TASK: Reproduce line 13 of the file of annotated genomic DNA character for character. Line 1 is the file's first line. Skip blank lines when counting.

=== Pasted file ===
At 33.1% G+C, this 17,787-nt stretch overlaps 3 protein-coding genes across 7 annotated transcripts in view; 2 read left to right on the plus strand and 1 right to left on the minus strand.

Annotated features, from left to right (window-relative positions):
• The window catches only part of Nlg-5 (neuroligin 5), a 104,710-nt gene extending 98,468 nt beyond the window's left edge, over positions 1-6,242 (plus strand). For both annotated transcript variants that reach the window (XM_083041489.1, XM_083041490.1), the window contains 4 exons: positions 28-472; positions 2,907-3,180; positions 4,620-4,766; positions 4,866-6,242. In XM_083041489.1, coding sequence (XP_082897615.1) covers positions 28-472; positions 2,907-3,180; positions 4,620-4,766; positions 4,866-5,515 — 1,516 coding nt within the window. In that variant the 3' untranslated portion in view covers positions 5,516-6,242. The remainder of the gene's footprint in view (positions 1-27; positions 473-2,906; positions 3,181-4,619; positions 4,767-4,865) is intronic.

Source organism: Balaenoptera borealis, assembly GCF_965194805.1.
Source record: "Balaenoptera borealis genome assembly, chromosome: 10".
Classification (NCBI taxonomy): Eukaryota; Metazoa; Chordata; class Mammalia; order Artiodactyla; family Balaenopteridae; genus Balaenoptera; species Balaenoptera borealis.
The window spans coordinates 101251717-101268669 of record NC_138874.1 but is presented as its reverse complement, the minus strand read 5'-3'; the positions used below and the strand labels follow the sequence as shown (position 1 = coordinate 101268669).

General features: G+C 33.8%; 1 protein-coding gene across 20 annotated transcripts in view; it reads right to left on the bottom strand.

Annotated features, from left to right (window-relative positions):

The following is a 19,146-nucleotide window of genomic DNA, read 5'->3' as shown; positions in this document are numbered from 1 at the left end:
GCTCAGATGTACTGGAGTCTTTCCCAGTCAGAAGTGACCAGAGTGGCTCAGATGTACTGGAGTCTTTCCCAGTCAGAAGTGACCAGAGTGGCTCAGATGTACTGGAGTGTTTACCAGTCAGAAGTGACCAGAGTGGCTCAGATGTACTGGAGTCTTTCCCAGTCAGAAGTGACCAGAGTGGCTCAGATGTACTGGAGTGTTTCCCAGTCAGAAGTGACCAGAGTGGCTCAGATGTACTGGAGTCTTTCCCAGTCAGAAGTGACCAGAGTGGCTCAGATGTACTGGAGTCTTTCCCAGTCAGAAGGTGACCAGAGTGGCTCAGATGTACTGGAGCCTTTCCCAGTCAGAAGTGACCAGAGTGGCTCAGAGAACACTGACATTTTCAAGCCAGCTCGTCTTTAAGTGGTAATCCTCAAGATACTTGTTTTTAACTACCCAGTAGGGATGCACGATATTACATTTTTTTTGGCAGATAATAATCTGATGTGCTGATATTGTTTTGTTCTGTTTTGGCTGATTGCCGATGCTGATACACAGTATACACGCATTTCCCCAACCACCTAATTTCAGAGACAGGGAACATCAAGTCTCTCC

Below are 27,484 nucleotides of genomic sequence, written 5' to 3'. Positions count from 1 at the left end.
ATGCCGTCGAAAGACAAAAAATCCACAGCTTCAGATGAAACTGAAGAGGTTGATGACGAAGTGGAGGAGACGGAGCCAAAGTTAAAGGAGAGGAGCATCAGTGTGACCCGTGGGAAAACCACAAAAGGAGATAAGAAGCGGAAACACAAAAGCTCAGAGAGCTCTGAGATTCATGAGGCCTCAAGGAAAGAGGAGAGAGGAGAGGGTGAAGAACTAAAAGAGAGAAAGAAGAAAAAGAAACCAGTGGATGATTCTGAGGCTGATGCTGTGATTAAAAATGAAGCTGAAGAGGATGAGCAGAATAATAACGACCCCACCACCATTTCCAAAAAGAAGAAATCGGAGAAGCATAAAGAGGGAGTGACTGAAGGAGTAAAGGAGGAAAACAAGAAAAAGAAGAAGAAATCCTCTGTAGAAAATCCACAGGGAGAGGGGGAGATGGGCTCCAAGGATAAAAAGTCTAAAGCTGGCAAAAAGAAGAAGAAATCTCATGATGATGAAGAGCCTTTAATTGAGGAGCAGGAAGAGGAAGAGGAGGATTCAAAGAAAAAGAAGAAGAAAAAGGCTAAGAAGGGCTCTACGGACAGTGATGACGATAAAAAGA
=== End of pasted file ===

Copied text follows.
ATGCCGTCGAAAGACAAAAAATCCACAGCTTCAGATGAAACTGAAGAGGTTGATGACGAAGTGGAGGAGACGGAGCCAAAGTTAAAGGAGAGGAGCATCAGTGTGACCCGTGGGAAAACCACAAAAGGAGATAAGAAGCGGAAACACAAAAGCTCAGAGAGCTCTGAGATTCATGAGGCCTCAAGGAAAGAGGAGAGAGGAGAGGGTGAAGAACTAAAAGAGAGAAAGAAGAAAAAGAAACCAGTGGATGATTCTGAGGCTGATGCTGTGATTAAAAATGAAGCTGAAGAGGATGAGCAGAATAATAACGACCCCACCACCATTTCCAAAAAGAAGAAATCGGAGAAGCATAAAGAGGGAGTGACTGAAGGAGTAAAGGAGGAAAACAAGAAAAAGAAGAAGAAATCCTCTGTAGAAAATCCACAGGGAGAGGGGGAGATGGGCTCCAAGGATAAAAAGTCTAAAGCTGGCAAAAAGAAGAAGAAATCTCATGATGATGAAGAGCCTTTAATTGAGGAGCAGGAAGAGGAAGAGGAGGATTCAAAGAAAAAGAAGAAGAAAAAGGCTAAGAAGGGCTCTACGGACAGTGATGACGATAAAAAGA